I am confused on a technicality on how Online Set Cover is defined.

One way to define it is: We are given a collection of sets $\mathcal{S}$ upfront, and in each time-step an element arrives to be covered. Each time an element arrives, it reveals which sets contain it, and the algorithm must pick one of them into the solution if the element is not already covered.

Another way one could define it is: We are given upfront both a ground set $U$ and a collection $\mathcal{S}$ of subsets of $U$. In each time step we get a "request", which is an element of $U$ which needs to be covered. Again, we must serve the request by picking some set containing the element into our solution, unless the element is already covered.

Notice that in the latter definition, I am not saying that all elements of $U$ will eventually request to be covered.

These two formulations of Online Set Cover seem to be significantly different. In the latter setting we have more information about what a set might potentially help to cover. Also in the latter case, if the last element of $U$ makes a request then we automatically know that this is the last request, unlike in the first setting.

Online Set Cover seems to be most commonly defined as the first way. But in the paper "Tight Bounds for Online Weighted Tree Augmentation", since the tree is given upfront, it seems to fall in the latter setting. This is confusing because no distinction seems to be made that I can find between these two formulations. Is this because they are actually equivalent somehow in terms of complexity? Or are these genuinely two different problems, that are both interesting models?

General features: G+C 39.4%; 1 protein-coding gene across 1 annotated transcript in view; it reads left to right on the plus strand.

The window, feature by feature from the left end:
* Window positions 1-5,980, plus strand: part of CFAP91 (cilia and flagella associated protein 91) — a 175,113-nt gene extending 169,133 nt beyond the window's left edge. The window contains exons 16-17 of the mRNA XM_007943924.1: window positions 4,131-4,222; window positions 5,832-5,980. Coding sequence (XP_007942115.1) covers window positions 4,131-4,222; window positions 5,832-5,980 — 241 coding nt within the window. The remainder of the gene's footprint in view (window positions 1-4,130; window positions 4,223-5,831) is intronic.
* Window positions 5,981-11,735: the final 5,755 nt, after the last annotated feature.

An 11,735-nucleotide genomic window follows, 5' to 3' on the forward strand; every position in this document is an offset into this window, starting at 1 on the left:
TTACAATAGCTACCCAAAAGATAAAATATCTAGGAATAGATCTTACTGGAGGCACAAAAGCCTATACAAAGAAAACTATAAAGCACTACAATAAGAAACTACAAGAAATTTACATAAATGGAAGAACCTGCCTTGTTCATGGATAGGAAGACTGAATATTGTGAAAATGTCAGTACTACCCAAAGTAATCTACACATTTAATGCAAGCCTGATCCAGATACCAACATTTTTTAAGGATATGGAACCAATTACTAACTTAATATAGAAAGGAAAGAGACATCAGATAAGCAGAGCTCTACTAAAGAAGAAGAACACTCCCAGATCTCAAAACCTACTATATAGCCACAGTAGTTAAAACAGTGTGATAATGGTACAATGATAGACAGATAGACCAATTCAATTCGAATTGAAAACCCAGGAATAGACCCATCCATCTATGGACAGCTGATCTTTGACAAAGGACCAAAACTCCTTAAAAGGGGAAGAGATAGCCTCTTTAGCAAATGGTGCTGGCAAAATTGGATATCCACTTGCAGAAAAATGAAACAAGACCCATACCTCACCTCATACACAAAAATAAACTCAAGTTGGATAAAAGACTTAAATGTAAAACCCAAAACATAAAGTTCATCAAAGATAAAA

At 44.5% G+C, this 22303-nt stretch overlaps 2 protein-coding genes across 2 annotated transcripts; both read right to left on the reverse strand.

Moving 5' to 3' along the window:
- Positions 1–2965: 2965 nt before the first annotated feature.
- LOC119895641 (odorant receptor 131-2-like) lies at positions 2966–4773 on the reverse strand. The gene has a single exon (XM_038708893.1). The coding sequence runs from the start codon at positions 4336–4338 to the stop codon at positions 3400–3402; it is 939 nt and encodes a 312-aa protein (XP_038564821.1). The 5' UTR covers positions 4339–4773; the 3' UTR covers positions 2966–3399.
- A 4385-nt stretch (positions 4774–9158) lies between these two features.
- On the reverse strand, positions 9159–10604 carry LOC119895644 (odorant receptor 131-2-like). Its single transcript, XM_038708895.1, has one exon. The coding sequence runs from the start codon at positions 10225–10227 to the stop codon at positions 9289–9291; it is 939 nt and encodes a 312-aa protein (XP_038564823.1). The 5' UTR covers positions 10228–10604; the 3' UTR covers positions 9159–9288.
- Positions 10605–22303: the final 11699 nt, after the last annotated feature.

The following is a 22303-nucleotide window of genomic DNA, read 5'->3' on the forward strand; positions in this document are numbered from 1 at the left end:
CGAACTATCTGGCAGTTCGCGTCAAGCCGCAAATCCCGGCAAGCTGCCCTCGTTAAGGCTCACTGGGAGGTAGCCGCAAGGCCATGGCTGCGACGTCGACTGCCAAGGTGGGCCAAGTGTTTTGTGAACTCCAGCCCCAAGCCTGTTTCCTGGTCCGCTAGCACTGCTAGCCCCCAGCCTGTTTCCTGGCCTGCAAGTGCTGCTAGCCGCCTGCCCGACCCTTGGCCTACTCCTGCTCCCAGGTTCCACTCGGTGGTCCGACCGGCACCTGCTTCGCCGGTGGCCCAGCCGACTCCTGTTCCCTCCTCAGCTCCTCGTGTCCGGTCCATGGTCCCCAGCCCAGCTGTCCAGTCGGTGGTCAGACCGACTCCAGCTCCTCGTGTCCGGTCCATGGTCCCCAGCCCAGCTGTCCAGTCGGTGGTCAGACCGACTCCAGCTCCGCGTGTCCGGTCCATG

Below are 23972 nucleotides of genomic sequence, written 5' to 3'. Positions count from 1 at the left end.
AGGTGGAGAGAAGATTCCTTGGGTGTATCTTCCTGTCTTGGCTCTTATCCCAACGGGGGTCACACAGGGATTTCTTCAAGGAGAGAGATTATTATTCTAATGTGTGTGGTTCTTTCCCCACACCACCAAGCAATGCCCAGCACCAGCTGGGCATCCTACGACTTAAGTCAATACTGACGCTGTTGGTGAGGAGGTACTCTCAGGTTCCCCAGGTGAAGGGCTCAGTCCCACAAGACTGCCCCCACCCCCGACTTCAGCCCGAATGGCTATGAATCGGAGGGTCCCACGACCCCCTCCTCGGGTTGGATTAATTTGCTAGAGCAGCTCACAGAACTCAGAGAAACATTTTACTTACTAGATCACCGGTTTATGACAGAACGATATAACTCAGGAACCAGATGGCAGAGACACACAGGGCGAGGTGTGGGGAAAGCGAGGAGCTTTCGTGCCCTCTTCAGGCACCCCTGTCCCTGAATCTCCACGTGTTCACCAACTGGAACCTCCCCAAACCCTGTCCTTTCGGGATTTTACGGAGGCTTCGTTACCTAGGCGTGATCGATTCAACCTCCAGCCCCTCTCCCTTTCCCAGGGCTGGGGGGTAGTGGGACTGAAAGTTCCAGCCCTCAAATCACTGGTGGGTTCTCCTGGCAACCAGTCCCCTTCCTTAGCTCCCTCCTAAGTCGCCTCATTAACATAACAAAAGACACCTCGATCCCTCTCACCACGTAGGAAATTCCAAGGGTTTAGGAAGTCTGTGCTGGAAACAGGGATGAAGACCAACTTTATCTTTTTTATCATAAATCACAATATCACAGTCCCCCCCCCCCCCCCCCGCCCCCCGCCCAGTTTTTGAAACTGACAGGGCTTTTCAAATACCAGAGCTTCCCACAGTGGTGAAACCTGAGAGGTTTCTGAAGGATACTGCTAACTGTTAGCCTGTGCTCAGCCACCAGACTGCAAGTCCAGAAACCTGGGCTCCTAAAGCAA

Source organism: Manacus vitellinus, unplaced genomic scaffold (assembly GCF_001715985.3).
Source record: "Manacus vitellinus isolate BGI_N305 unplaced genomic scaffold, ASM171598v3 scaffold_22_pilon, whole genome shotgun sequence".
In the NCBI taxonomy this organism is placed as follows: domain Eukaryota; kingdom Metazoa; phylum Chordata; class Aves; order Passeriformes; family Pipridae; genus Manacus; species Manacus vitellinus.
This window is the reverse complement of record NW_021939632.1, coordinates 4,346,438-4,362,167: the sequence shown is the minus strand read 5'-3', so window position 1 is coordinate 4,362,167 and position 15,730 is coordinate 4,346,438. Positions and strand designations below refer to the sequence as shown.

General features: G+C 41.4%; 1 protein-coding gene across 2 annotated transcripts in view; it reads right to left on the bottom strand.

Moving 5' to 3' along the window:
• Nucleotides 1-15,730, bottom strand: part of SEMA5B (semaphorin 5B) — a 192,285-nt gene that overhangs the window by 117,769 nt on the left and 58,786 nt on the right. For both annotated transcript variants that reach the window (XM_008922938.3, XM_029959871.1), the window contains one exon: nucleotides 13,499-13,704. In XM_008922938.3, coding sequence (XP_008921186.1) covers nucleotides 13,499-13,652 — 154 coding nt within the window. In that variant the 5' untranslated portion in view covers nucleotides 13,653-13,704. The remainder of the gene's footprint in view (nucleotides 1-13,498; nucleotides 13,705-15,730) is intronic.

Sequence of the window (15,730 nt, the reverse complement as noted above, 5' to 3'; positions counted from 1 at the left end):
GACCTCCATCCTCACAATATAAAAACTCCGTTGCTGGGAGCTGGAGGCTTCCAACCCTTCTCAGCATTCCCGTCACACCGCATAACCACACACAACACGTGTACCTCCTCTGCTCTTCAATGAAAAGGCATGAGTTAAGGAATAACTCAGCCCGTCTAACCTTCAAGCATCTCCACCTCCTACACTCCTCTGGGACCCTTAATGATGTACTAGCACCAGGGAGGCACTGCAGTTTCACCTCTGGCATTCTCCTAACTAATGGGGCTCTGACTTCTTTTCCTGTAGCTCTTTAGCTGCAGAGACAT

Thanks for the help

  • $\begingroup$ Is it possible that each of these is reducible to the other, in the sense that given any c-competitive online algorithm A for one, one can always convert it into a c-competitive online algorithm A' for the other? $\endgroup$
    – Neal Young
    Mar 2, 2023 at 19:16
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    $\begingroup$ I'm confused about the first definition. Does the online algorithm know the sets upfront ("we are given $\cal S$ upfront") or not ("Each time an element arrives, it reveals all the sets which contain it.")? Also, when a set that contains an element is revealed, are all elements in the set specified, or just those elements that have been revealed so far? $\endgroup$
    – Neal Young
    Mar 5, 2023 at 21:05
  • $\begingroup$ @NealYoung In the first definition, we are given identifiers for a collection of sets upfront, but we don't know which elements they contain. When an element e arrives to be covered, it reveals which sets contain it (in the sense that we now know that those sets contain e). I see how my wording was a bit confusing there. Hope this clarifies things! $\endgroup$ Mar 8, 2023 at 6:23
  • $\begingroup$ Also, maybe I should mention that my current view is that these are simply different problems. $\endgroup$ Mar 8, 2023 at 6:24
  • $\begingroup$ What kinds of competitive ratios are you looking for (e.g. as a function of which parameters of the problem?), and are you interested in deterministic or randomized algorithms, or both? Can you summarize the results (upper and lower bounds on competitive ratios) that you know for each problem? $\endgroup$
    – Neal Young
    Mar 8, 2023 at 16:48


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